Republican congressman says he won’t apologize for retweeting a neo-Nazi

And he won't delete the tweet.

Rep. Steve King (R-IA). CREDIT: Tom Williams/CQ Roll Call/Getty Images
Rep. Steve King (R-IA). CREDIT: Tom Williams/CQ Roll Call/Getty Images

A fortnight after Rep. Steve King (R-IA) first retweeted a British neo-Nazi, the anti-immigrant Republican has finally addressed the outcry, saying it was “unintentional” — but also that he wouldn’t apologize or delete the tweet.

On June 12, King retweeted Mark Collett, a British neo-Nazi formerly heavily involved with the far-right British National Party (BNP). Previous comments from Collett include describing AIDS as a “friendly disease because blacks, drug users and gays have it” and talking about “white genocide.”

“Europe is waking up…Will time?” King posted in response to Collett’s claim that nearly two-thirds of Italians under 35 opposed mass immigration.

On Tuesday, King told CNN that he didn’t know about Collett’s political leanings, but that he wasn’t sorry for sharing the tweet.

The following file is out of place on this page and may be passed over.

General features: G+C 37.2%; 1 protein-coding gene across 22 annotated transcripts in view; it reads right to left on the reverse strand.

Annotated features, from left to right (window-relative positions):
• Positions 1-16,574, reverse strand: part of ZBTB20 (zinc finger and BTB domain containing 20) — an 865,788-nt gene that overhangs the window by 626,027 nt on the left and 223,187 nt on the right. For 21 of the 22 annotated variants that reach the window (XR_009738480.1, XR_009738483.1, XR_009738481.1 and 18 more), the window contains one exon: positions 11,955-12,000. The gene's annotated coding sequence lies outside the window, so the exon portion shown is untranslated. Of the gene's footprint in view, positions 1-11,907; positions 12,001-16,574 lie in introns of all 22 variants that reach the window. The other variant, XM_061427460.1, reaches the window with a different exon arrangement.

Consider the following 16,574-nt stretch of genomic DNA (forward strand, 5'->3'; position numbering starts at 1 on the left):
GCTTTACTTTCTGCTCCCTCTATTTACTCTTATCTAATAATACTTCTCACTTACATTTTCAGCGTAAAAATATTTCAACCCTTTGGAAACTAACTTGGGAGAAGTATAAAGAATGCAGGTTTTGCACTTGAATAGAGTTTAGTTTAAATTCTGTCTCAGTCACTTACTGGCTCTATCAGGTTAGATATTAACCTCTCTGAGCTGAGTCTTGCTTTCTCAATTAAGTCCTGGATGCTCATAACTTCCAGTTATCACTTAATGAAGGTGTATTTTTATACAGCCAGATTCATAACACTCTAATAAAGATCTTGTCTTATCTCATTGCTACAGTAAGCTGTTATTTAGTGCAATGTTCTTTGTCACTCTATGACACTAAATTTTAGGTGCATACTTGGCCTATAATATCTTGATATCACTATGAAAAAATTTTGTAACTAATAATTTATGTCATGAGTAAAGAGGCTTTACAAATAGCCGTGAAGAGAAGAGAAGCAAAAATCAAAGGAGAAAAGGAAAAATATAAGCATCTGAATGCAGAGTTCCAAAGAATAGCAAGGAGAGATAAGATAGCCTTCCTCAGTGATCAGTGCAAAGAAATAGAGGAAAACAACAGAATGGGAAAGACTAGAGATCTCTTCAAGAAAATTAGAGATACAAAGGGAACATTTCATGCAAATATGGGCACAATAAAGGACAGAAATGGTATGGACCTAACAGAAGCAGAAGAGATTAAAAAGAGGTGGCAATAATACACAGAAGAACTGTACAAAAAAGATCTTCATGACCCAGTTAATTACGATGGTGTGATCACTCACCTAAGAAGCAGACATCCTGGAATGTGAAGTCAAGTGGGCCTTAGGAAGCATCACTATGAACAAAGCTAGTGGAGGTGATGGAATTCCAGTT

“I had never heard his name before, and I don’t know why anybody would ever know his name, for that matter,” King said. “I think it’s really unjust for anyone to assign the beliefs of someone else because there’s a message there among all of that. I mean it’s the message, not the messenger.”

King also brushed off suggestions that he should check who he retweets — despite it being patently obvious from Collett’s Twitter account that he is a hardline white nationalist.

“It’s unjust to simply put a politically correct bridle on someone and say, ‘You’ve got to do a background check on everybody that ever tweets something out before you can ever agree with a single sentence that they might put out,'” King said. “I didn’t even know it was his message. I thought it was a Breitbart message.”

King has a long history of racist, anti-immigrant statements, be it mocking March for Our Lives activist Emma Gonzalez for her Cuban heritage, endorsing the authoritarian Hungarian president Viktor Orban, or suggesting that “Western Americans” contributed more to the country than others.

Talking to CNN on Tuesday, King again doubled-down on his racist views, claiming that the U.S. is a “Judeo-Christian country” and that immigrants shouldn’t “create enclaves in America that are the antithesis of Americanism.”


Speaker of the House Paul Ryan (R-WI) issued an incredibly bland statement condemning King’s tweets, emphasizing that he has said “many times that Nazis have no place in our politics and clearly members should not engage with anyone promoting hate.” He did not mention King by name.

At the same time, Ryan had no problem going after Democratic Rep. Maxine Waters (CA), who encouraged protesters to heckle Trump officials in public.

“She should apologize,” Ryan said. “There’s just no place for that in our public discourse.” He added that her comments were “dangerous for our democracy”.